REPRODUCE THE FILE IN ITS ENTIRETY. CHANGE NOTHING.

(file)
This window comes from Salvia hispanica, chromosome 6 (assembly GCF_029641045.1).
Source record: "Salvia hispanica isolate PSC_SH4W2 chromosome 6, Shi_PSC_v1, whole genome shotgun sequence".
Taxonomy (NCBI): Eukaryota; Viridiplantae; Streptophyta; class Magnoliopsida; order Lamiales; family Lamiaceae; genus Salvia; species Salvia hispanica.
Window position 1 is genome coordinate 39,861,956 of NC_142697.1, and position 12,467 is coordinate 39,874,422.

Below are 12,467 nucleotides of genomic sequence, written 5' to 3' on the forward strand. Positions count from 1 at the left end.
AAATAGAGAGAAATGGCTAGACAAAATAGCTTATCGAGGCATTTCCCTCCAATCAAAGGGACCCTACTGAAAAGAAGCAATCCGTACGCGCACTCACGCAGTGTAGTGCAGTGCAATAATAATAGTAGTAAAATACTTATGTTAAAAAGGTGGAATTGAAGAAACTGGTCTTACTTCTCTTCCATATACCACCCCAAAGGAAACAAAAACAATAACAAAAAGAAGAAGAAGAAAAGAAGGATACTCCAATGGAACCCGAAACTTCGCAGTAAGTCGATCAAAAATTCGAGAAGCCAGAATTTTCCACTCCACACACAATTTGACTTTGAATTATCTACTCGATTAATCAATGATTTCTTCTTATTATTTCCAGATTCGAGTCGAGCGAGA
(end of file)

This window comes from Salvia hispanica, chromosome 6 (assembly GCF_029641045.1).
Source record: "Salvia hispanica isolate PSC_SH4W2 chromosome 6, Shi_PSC_v1, whole genome shotgun sequence".
Taxonomy (NCBI): Eukaryota; Viridiplantae; Streptophyta; class Magnoliopsida; order Lamiales; family Lamiaceae; genus Salvia; species Salvia hispanica.
Window position 1 is genome coordinate 39,861,956 of NC_142697.1, and position 12,467 is coordinate 39,874,422.

Below are 12,467 nucleotides of genomic sequence, written 5' to 3' on the forward strand. Positions count from 1 at the left end.
AAATAGAGAGAAATGGCTAGACAAAATAGCTTATCGAGGCATTTCCCTCCAATCAAAGGGACCCTACTGAAAAGAAGCAATCCGTACGCGCACTCACGCAGTGTAGTGCAGTGCAATAATAATAGTAGTAAAATACTTATGTTAAAAAGGTGGAATTGAAGAAACTGGTCTTACTTCTCTTCCATATACCACCCCAAAGGAAACAAAAACAATAACAAAAAGAAGAAGAAGAAAAGAAGGATACTCCAATGGAACCCGAAACTTCGCAGTAAGTCGATCAAAAATTCGAGAAGCCAGAATTTTCCACTCCACACACAATTTGACTTTGAATTATCTACTCGATTAATCAATGATTTCTTCTTATTATTTCCAGATTCGAGTCGAGCGAGA